Director: Johnnie To
Stars: Anthony Wong, Francis Ng, Jackie Lui, Roy Cheung, Lam Suet, Simon Yam, Wong Tin Lam, Eddy Ko Hung, Sato Keiji, Ai Wai
A crime boss (Eddy Ko Hung) comes under fire from some Yakuza, so he has his right-hand man (Simon Yam) hire a group of bodyguards. The men fulfill their task, but then something occurs that tests their friendship and loyalty. Now this is pretty standard stuff for a Hong Kong crime movie; it's been done probably dozens of times (at least) after the success of heroic bloodshed movies during the mid-1980's. But like many of his other movies, Johnnie To takes a standard story and put just enough spin on it to make it fresh and interesting without becoming too over-indulgent.
As you might guess, the emphasis here is not on pyrotechnics, but rather relationships. This can become boring drivel (witness the recent US movie Traffic) or, when the ingredients are right, a true cinematic experience can be had. The "ingredients" in this case are the actors, and what a cast here. All of them give good performances, but the standouts are Francis Ng and Anthony Wong, who start out diametrically opposed, but come to form the closest bond in the group. Wong in particular is great, giving a quietly powerful performance that's so much better than a lot of his more recent film work (where he seems to be phoning in his lines to get a paycheck to cash).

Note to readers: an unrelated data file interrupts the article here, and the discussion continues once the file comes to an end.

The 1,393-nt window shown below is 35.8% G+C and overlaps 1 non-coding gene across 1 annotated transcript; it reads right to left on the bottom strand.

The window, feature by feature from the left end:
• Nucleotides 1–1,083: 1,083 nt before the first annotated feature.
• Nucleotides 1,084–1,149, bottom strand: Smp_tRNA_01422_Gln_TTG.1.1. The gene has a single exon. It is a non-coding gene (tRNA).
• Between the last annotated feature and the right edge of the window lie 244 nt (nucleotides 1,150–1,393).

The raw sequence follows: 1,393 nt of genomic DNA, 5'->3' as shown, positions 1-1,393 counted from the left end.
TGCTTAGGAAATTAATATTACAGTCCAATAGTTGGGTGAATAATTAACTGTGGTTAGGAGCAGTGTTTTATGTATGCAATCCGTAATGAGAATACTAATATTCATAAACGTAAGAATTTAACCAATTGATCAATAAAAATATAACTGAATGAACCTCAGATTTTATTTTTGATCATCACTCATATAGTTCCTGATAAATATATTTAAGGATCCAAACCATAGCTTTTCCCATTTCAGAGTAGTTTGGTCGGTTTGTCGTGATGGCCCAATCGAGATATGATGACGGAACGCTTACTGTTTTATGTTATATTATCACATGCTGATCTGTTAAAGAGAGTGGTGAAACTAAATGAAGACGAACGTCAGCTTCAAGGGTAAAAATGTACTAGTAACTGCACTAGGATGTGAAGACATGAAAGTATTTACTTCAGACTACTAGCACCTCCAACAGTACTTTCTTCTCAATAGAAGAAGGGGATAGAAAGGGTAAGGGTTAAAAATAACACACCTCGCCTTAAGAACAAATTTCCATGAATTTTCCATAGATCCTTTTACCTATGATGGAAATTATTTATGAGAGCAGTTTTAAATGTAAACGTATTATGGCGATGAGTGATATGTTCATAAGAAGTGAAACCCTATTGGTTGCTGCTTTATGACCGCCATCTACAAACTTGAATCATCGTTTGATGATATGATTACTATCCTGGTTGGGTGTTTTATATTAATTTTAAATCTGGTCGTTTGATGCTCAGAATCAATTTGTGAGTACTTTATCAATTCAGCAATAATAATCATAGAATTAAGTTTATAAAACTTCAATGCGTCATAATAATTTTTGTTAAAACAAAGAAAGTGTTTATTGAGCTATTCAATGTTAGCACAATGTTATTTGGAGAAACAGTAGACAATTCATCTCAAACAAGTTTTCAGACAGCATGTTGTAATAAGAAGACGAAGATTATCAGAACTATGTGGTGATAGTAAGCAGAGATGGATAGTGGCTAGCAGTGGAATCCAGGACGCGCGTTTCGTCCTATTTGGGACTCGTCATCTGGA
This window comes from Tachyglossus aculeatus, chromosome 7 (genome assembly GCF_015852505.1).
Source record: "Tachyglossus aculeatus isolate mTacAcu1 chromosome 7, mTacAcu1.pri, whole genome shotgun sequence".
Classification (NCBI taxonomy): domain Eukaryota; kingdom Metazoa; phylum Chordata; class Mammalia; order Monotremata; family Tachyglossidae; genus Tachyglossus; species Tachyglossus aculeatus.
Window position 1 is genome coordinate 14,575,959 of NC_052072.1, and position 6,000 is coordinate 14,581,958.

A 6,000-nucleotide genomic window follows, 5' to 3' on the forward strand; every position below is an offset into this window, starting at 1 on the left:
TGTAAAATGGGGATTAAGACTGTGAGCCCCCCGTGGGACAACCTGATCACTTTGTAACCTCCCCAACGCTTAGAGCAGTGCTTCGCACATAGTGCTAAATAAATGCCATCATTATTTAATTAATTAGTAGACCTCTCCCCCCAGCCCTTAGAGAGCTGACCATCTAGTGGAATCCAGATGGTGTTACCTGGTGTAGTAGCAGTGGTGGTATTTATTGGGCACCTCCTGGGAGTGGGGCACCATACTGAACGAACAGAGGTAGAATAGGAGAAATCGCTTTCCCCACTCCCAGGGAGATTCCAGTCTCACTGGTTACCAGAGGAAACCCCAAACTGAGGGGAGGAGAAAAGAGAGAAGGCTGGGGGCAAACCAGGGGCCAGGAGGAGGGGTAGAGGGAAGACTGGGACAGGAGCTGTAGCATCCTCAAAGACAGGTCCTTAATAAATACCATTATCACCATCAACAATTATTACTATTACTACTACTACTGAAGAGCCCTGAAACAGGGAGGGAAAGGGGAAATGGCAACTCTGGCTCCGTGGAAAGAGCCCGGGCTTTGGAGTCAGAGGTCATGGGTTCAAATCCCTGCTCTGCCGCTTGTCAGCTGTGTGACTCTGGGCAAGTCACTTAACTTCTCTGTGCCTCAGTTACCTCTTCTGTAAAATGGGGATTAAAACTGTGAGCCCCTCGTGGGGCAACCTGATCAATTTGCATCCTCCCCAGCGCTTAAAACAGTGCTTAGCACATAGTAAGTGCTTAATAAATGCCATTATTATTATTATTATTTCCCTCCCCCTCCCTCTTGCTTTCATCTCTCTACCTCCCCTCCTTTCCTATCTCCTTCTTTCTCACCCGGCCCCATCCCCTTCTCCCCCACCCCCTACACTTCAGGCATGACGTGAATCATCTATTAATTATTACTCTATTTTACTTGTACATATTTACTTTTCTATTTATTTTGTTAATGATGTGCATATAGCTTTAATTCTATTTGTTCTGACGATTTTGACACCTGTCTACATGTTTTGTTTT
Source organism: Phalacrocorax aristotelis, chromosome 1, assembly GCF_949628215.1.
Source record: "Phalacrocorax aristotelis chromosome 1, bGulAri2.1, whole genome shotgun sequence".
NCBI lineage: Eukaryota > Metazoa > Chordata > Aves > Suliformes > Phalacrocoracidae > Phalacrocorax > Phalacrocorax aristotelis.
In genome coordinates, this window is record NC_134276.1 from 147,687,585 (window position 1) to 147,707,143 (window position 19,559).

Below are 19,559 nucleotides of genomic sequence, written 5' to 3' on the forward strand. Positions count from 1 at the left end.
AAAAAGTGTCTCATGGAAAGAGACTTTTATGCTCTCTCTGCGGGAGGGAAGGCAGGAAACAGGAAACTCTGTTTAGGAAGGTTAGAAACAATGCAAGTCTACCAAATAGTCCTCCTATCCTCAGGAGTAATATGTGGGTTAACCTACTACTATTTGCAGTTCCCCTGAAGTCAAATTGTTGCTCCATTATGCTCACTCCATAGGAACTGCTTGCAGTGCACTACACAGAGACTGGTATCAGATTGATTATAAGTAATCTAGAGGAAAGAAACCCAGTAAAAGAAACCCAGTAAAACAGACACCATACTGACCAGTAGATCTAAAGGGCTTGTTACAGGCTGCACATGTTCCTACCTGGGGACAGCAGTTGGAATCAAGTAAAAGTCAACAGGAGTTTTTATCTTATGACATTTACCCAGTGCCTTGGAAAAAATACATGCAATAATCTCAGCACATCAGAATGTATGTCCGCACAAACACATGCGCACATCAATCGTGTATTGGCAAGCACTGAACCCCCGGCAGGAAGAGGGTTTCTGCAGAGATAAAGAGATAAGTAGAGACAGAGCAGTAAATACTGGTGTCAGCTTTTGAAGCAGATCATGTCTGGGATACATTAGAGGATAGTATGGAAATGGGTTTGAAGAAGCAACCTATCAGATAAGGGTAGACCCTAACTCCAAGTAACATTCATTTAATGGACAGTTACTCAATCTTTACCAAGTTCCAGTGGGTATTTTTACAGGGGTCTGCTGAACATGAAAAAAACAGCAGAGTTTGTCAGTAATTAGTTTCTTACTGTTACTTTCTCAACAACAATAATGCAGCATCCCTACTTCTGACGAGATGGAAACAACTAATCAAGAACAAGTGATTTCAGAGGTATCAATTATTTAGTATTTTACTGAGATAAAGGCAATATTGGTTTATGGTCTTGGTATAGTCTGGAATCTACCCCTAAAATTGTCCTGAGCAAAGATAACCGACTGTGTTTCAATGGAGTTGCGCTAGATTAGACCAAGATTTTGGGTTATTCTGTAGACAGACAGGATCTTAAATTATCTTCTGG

Even though there is not a lot of action in The Mission, what is in there is done very well. One sequence, a shootout in a mall, has become one of my favorites. There are obvious nods to the work of John Woo (the old reflection gimmick), but it takes the opposite direction of most action sequences, with quiet, controlled camera shots rather than hyper-kinetic editing and slow motion. The sequence is a nice visual demonstration of how To continues to deconstruct the action genre.
If you enjoy Hong Kong crime movies and want to see a different take on the genre (or just some good performances from some of Hong Kong's best actors), give The Mission a try.
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This DVD is available for purchase at www.hkflix.com